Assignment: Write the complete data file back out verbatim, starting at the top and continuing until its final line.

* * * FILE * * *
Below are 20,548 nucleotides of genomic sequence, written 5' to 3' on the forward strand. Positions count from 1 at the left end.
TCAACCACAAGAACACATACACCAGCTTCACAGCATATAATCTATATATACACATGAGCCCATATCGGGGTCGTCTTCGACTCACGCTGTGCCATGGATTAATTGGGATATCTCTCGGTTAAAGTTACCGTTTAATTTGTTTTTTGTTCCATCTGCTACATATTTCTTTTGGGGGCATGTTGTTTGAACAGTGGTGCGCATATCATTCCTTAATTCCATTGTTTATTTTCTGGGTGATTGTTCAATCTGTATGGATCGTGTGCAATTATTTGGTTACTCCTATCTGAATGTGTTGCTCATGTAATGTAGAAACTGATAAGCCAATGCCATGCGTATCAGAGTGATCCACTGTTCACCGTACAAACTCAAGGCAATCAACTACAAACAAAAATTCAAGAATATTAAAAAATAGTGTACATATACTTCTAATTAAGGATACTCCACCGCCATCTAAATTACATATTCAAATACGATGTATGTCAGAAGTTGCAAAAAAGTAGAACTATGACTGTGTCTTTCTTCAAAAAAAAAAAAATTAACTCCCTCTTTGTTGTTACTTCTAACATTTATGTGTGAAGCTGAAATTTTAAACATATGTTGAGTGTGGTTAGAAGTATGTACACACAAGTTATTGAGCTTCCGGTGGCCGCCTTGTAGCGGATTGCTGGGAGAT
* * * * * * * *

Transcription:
Below are 20,548 nucleotides of genomic sequence, written 5' to 3' on the forward strand. Positions count from 1 at the left end.
TCAACCACAAGAACACATACACCAGCTTCACAGCATATAATCTATATATACACATGAGCCCATATCGGGGTCGTCTTCGACTCACGCTGTGCCATGGATTAATTGGGATATCTCTCGGTTAAAGTTACCGTTTAATTTGTTTTTTGTTCCATCTGCTACATATTTCTTTTGGGGGCATGTTGTTTGAACAGTGGTGCGCATATCATTCCTTAATTCCATTGTTTATTTTCTGGGTGATTGTTCAATCTGTATGGATCGTGTGCAATTATTTGGTTACTCCTATCTGAATGTGTTGCTCATGTAATGTAGAAACTGATAAGCCAATGCCATGCGTATCAGAGTGATCCACTGTTCACCGTACAAACTCAAGGCAATCAACTACAAACAAAAATTCAAGAATATTAAAAAATAGTGTACATATACTTCTAATTAAGGATACTCCACCGCCATCTAAATTACATATTCAAATACGATGTATGTCAGAAGTTGCAAAAAAGTAGAACTATGACTGTGTCTTTCTTCAAAAAAAAAAAAATTAACTCCCTCTTTGTTGTTACTTCTAACATTTATGTGTGAAGCTGAAATTTTAAACATATGTTGAGTGTGGTTAGAAGTATGTACACACAAGTTATTGAGCTTCCGGTGGCCGCCTTGTAGCGGATTGCTGGGAGAT